I have a few ongoing group texts with friends…my daily lifelines. There is My Girlies!!! (college ladies); ChrisAnn Mary Diane (girls from Douglaston); Noeeeelllllleeeee, (public school bestie); and Pville Ladies: where any thread is the right thread (Pleasantville crew). There are college groups and family threads…but my lady threads are the ones that keep me sane.
Today I heard the symphony of beeps…an alert that someone created something, did pushups correctly, shared an article, was being supportive, or was just sending love on this bright crisp day. What I saw was a delicious memory that had popped up on a friend’s FB feed. A life-changing trip to Boston to support one of our daughters. Five women of a certain age watching a performance by talented and daring young women…a show about embracing, learning about, and loving…our vaginas.
Vagina, basement region, wa-zoo, hoohah, the purse, girl business…all names I have used for my vagina. The magical vagina, it is so complex it needs a million names. I am not into the nasty ones, or referring to my lady parts as animals, when I hear those terms I assume a man is speaking. Someone who fears their magic. Fear. When I called my mom minutes after our Olivia was born I said, mom, it’s a girl. After screaming in delight she said “you know Kat, with a boy you only need to worry about ONE penis, but with a daughter you need to worry about EVERY penis”, sigh. Fear. One should not need to fear for their newly born daughters body parts.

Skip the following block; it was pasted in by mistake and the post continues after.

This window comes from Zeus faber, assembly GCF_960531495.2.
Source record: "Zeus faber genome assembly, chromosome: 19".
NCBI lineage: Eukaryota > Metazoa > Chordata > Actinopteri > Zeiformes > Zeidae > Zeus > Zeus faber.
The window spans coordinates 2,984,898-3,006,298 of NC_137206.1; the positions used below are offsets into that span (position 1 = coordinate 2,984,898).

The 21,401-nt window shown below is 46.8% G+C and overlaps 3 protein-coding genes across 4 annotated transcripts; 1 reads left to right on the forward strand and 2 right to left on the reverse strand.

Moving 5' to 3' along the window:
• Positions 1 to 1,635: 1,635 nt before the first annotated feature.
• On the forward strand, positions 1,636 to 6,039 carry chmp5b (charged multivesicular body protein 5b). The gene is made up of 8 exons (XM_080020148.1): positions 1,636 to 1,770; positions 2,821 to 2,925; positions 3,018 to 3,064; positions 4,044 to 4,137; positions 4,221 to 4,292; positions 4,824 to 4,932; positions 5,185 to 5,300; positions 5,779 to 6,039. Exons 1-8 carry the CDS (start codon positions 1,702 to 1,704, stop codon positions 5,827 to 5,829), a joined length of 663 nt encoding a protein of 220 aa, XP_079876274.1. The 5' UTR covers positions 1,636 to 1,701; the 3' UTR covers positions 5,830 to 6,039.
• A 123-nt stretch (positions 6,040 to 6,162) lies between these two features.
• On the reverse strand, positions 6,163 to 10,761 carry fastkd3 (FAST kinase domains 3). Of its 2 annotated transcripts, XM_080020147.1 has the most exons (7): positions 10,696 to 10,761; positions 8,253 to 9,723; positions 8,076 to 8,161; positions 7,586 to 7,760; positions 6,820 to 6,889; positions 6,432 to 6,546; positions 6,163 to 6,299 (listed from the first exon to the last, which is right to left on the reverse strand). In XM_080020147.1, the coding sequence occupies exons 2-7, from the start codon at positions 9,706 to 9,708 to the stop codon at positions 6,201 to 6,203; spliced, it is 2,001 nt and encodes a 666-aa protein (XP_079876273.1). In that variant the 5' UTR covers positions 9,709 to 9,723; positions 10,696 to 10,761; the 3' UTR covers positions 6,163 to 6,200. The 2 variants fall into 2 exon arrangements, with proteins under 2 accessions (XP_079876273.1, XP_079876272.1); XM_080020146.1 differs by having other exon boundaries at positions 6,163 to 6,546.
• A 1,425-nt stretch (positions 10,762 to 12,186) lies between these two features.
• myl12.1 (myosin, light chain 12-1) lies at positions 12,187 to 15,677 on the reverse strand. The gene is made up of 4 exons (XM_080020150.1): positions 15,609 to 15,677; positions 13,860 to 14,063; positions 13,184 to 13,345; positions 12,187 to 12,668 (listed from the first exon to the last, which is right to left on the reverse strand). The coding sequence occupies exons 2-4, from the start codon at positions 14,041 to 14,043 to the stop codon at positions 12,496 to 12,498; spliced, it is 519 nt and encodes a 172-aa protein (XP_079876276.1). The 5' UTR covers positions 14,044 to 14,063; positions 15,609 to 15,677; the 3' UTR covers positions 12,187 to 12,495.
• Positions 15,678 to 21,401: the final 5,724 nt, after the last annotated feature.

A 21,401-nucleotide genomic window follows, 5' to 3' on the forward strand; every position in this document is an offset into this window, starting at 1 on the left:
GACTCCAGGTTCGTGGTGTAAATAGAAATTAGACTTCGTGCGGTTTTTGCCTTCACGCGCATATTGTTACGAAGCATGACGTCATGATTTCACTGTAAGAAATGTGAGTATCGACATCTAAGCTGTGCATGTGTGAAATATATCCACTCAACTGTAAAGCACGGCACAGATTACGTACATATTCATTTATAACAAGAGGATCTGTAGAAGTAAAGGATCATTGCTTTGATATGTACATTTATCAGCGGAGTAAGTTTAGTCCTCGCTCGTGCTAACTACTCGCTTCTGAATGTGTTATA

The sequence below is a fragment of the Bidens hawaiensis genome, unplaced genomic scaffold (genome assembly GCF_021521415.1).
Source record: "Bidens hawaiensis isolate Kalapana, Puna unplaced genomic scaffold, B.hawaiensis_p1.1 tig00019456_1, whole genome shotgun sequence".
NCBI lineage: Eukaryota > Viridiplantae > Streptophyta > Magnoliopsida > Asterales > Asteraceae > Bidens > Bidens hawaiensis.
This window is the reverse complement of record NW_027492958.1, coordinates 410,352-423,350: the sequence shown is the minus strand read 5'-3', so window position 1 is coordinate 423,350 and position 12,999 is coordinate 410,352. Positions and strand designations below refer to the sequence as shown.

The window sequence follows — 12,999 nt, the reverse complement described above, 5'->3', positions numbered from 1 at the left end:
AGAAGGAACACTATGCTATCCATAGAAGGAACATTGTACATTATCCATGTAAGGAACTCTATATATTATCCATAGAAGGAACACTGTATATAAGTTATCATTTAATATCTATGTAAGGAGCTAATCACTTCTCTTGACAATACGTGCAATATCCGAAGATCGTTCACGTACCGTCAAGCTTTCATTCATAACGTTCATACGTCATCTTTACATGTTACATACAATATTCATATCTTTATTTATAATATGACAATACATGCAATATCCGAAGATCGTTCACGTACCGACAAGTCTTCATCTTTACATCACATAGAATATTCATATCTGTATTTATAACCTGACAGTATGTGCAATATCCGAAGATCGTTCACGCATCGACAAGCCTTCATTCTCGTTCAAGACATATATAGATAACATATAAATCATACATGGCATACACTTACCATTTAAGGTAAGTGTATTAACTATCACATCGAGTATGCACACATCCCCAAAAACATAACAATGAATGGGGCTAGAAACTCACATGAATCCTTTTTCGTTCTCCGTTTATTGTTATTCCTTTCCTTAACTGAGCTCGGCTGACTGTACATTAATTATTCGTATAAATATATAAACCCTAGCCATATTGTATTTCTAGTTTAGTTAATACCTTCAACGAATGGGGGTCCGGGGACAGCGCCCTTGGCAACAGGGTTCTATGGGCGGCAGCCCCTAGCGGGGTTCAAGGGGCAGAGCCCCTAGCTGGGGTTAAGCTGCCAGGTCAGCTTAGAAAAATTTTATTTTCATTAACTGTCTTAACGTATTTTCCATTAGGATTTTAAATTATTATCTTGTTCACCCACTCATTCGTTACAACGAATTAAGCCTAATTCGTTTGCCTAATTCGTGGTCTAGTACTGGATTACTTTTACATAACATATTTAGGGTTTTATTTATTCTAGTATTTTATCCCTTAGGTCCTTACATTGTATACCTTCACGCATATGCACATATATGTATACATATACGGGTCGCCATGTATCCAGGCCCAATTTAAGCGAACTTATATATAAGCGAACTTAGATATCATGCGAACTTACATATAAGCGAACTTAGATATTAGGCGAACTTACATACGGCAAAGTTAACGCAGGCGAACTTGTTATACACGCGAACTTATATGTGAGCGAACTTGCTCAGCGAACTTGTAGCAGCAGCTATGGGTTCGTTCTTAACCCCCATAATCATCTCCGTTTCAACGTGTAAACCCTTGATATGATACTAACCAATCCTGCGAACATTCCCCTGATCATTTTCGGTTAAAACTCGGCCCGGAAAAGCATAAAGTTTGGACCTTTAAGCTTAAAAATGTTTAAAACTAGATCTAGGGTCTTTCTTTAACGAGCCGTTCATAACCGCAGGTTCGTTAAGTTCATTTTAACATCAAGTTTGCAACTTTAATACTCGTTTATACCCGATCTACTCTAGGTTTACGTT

Young women today seem to speak openly of their hardships, challenges, and abuses… much more than my generation did at their age. They celebrate their gifts with no apologies. They express themselves through writing, art, and performance, no waiting in the wings. The production of The Vagina Monologues we saw at Boston College that weekend was produced and performed by a remarkable group of young women…to them a show…but to us, so daring. We listened, we reflected, we learned, and we admired their honesty. We felt their pain and we celebrated their joy. There was not a dry eye in the house as they took their bows. The few men in the audience applauded their daughters through their tears…and their worst fears. We stood frozen, in awe of goodness we had just received, with a new appreciation of our super powers…powers that we always had but needed to be reintroduced to.
I walked away that night owning my body…my beautiful body that I can be so harsh on. The body that housed my babies for nine months, just us. My body that dances, hugs, and can stand so much taller than its actual measurement. The body that cares for so many. We can learn so much from the younger generation…we just need to listen.
I am so grateful for the incredible women in my life. Swoon.